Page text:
Friday, April 08, 2011

`Pronounce It Good to Have Been Born'

Yet another of my wife’s former newspaper colleagues served as our guide to Galveston, starting with the small engraved plaque in his living room marking the level water reached in his house on Sept. 13, 2008, the day Hurricane Ike made landfall. Our friend’s house stands about five-hundred yards, as the crow flies, from the Gulf of Mexico, and thirty-nine inches of water filled his house. He and his wife, a nurse, lost their house, most of its contents and three automobiles to Ike, a storm that claimed at least one hundred twelve lives in the United States. They rebuilt everything from the foundation.

“We were fortunate,” he said. He’s a storyteller who looks like Randall Jarrell’s huskier brother, and has an old-fashioned reporter’s gift for retaining a lot of facts and mustering them economically. Some streets in Galveston are devoid of trees, and he explained that salt water after Ike killed 25,000 live oaks in the city. He showed us the oldest Baptist church in Texas and a building where an old sign has been preserved above the door: “Colored Branch of the Rosenberg Library.” He showed us Rosemont Cemetery, a grass-covered lot behind a motel and the final resting place for more than four-hundred blacks. The historic marker went up three weeks ago. Our friend and his son, an Eagle Scout, built a rail fence around the graveyard and built it again after Ike.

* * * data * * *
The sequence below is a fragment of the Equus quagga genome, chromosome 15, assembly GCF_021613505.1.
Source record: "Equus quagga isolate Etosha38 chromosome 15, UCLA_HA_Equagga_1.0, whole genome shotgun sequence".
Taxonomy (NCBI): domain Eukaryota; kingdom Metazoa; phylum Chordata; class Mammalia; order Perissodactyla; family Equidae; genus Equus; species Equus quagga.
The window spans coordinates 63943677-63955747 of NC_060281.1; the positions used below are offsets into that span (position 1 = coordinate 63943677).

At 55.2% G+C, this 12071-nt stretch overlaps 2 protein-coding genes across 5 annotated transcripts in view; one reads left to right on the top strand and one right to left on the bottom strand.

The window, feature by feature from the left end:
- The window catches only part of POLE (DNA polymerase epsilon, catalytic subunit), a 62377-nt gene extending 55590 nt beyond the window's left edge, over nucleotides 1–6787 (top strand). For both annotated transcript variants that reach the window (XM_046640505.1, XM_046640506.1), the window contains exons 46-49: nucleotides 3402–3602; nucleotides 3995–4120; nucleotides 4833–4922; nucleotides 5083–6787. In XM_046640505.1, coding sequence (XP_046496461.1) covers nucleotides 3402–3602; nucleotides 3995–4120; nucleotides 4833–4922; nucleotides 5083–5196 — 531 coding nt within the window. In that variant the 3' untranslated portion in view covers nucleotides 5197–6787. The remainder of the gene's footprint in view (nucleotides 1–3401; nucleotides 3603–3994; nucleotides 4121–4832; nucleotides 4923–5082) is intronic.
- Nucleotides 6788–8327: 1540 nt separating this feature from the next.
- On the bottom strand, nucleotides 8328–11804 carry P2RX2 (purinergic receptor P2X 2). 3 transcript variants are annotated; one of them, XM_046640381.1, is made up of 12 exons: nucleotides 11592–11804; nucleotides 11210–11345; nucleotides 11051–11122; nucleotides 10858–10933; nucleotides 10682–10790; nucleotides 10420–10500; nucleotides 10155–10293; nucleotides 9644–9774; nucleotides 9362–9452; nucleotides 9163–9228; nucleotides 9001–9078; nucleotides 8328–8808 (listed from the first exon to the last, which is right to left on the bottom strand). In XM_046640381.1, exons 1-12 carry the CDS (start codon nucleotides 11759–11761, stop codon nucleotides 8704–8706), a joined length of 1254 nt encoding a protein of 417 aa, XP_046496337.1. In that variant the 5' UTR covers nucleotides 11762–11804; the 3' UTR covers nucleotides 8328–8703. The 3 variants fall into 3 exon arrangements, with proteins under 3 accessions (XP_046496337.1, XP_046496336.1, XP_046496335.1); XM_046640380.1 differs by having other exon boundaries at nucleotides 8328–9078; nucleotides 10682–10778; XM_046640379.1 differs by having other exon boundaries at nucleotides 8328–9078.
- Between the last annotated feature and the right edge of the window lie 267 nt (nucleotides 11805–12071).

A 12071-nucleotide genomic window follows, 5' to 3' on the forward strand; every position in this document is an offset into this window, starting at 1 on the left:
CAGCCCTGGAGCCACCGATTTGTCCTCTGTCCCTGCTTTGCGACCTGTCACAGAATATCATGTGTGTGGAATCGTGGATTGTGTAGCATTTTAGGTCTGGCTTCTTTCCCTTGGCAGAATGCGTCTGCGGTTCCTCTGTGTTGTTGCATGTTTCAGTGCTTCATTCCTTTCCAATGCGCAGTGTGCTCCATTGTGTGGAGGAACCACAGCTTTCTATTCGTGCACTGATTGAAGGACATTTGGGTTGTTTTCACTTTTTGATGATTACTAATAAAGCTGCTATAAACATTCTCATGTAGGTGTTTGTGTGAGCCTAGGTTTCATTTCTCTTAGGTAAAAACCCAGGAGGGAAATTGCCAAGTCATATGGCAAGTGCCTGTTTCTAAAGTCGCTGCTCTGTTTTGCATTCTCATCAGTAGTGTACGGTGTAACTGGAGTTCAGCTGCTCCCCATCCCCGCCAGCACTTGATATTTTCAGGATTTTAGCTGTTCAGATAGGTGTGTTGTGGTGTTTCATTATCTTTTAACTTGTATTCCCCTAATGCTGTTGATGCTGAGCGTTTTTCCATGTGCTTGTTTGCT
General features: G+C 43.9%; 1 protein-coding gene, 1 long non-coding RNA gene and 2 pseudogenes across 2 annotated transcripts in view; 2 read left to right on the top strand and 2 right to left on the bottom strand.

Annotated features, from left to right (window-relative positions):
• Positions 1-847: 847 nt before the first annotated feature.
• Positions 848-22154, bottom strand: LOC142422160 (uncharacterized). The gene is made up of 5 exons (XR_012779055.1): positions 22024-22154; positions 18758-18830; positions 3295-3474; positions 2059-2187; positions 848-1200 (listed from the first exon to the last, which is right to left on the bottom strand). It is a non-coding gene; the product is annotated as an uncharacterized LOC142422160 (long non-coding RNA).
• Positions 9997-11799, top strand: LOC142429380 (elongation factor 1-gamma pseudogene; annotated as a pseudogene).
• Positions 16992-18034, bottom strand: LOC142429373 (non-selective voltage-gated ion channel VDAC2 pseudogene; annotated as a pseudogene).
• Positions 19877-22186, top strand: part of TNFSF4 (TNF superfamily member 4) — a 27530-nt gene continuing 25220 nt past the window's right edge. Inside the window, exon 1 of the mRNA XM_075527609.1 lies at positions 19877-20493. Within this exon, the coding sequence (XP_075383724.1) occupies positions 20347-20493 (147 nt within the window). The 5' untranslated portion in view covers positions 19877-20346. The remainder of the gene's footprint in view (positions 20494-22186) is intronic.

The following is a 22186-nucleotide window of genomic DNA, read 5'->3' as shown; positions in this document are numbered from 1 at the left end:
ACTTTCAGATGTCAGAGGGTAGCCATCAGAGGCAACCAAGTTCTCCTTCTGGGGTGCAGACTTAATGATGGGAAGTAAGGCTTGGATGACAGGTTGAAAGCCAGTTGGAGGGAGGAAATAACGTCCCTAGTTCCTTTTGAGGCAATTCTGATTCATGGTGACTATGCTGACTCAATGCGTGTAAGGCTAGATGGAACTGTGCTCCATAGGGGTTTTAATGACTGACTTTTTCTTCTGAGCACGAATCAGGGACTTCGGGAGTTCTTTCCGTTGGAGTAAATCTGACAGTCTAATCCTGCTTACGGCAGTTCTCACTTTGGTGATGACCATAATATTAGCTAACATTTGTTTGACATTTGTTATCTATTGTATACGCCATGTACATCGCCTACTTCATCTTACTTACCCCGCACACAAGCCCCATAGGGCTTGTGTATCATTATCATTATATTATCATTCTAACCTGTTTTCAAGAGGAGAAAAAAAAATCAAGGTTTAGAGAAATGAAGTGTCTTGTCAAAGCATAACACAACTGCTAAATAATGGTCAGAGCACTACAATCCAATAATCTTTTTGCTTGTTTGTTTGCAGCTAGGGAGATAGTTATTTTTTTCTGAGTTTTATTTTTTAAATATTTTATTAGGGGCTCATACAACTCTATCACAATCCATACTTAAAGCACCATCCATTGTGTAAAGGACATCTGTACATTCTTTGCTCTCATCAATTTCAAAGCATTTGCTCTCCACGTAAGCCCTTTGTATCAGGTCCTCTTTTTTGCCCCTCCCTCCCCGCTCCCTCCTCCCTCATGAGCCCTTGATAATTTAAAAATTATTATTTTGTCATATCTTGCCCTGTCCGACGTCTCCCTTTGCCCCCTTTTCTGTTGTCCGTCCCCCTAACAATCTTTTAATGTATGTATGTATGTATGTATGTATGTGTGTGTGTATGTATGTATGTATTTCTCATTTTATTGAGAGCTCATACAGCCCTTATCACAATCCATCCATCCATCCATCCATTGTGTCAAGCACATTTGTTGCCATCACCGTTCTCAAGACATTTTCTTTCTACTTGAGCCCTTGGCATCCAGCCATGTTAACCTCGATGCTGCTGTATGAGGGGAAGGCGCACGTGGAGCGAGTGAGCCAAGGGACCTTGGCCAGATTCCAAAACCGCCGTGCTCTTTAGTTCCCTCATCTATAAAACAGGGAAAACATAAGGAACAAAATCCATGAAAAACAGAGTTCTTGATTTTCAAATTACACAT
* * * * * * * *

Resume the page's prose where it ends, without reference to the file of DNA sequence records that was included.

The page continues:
Our friend embodies two virtues I respect, probably above all others: He’s grateful for everything and seems never to indulge in self-pity. In Anterooms (2010), Richard Wilbur includes “Galveston, 1961,” but it’s another poem that seems pertinent to our visit to Galveston, “Psalm":

“Give thanks for all things
On the plucked lute, and likewise
The harp of ten strings.
“Have the lifted horn
Greatly blare, and pronounce it
Good to have been born.
“Lend the breath of life
To the stops of the sweet flute
Or capering fife,
“And tell the deep drum
To make, at the right juncture,
“Then, in grave relief,
Praise too our sorrows on the
Cello of shared grief.”

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